In a brave new world of subsidy-free (or subsidy-light) solar PV, installers need to find new opportunities that maintain the financial benefits of the technology. One way to do this is to install solar at the same time as roofing maintenance or replacement.
This installation of Viridian Solar’s roof-integrated Clearline Fusion panels by Oxford Renewables occurred at the same time as the re-roofing of a barn. Each 250Wp solar module and flashing has prevented the need to purchase forty slates, so that’s 160 slates per kWp, or 640 slates for this 4kWp installation.
According to Solar Harvester – a solar installation company with specialist roofing divisions – Spanish slates cost around £1.20 each, but where the client is going for a more authentic look, new or reclaimed slate originating from UK quarries can cost between £4 and £6 each.
For a project like this using UK-sourced slate, the saving on materials alone would be around £3,200 (£800/kWp), a very big dent in the cost of the solar panels and roof integration kits. With the scaffolding already in place for the reroofing work and much lower labour to fix the slates, the householder gets a roof that makes electricity for them at little extra cost.
This 15kWp roof-integrated solar system by Solar Kingdom was also installed at the same time as the roof was re-covered on this office building in Kircaldy.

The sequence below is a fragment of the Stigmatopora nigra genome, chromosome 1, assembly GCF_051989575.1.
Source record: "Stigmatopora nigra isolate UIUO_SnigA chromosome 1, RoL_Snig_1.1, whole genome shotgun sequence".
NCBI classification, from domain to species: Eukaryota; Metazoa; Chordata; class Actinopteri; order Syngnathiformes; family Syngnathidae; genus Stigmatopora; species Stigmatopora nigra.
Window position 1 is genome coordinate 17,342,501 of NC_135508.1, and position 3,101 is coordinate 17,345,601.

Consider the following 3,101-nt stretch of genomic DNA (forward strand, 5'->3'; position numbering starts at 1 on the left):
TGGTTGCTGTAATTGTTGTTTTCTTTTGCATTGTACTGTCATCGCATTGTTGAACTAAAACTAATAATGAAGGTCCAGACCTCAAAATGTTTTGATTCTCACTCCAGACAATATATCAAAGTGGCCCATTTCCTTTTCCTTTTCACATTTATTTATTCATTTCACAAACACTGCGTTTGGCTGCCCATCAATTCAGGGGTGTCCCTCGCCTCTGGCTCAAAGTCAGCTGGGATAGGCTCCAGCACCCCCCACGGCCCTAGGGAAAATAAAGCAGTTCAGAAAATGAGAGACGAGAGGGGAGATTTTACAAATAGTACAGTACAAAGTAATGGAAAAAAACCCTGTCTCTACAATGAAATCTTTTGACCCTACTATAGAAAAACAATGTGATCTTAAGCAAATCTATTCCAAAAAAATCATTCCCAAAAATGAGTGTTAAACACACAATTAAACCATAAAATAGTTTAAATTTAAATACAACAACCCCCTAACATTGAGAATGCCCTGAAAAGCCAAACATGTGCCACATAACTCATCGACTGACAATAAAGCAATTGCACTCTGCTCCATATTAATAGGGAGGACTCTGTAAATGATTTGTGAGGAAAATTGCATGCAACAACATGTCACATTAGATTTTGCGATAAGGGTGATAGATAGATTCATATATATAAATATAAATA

The integrated solar panels meant that the client avoided the purchase of 1,155 concrete interlocking tiles. While these are lower cost at around £1 each and have a higher covering capacity than slate, the saving of £1,155 on materials (£77/kWp) is still a significant reduction to offset against the cost of the solar panels.
The entire solar panel installation was completed in two days, with careful setting out avoiding the need to cut tiles above or below the panels. Consequently roofing labour was cost-neutral and scaffolding costs (typically £500) were already paid for.
Installing roof-integrated solar panels at the same time as roofing replacement can produce offset costs that mean the net cost of a solar installation is greatly reduced. The benefits are highest with expensive roof coverings such as slate and small format clay tiles, but as the examples show, the saving for concrete interlocking tiles is still pretty useful. But how significant a market segment could this be for the solar industry?
According to a recent survey of English Housing, 58% of house roofs are concrete tile, 16% are clay tile and 13% are slate. The proportion of slate is lower in the South and East of England and higher in the North and West. This is likely to mean that for the UK as a whole (with Scotland, Wales and Northern Ireland added) the proportion of slate would rise.
A tile roof has a typical service life of 60 years, whereas slates are expected to last from 75 to 100 years and sometimes far longer. There are around 22.5 million homes in the UK . If we say a roof can last 100 years before it needs replacement that means 225,000 roofs are renewed each year on homes alone. That’s a lot of potential for reduced-cost solar installations each year!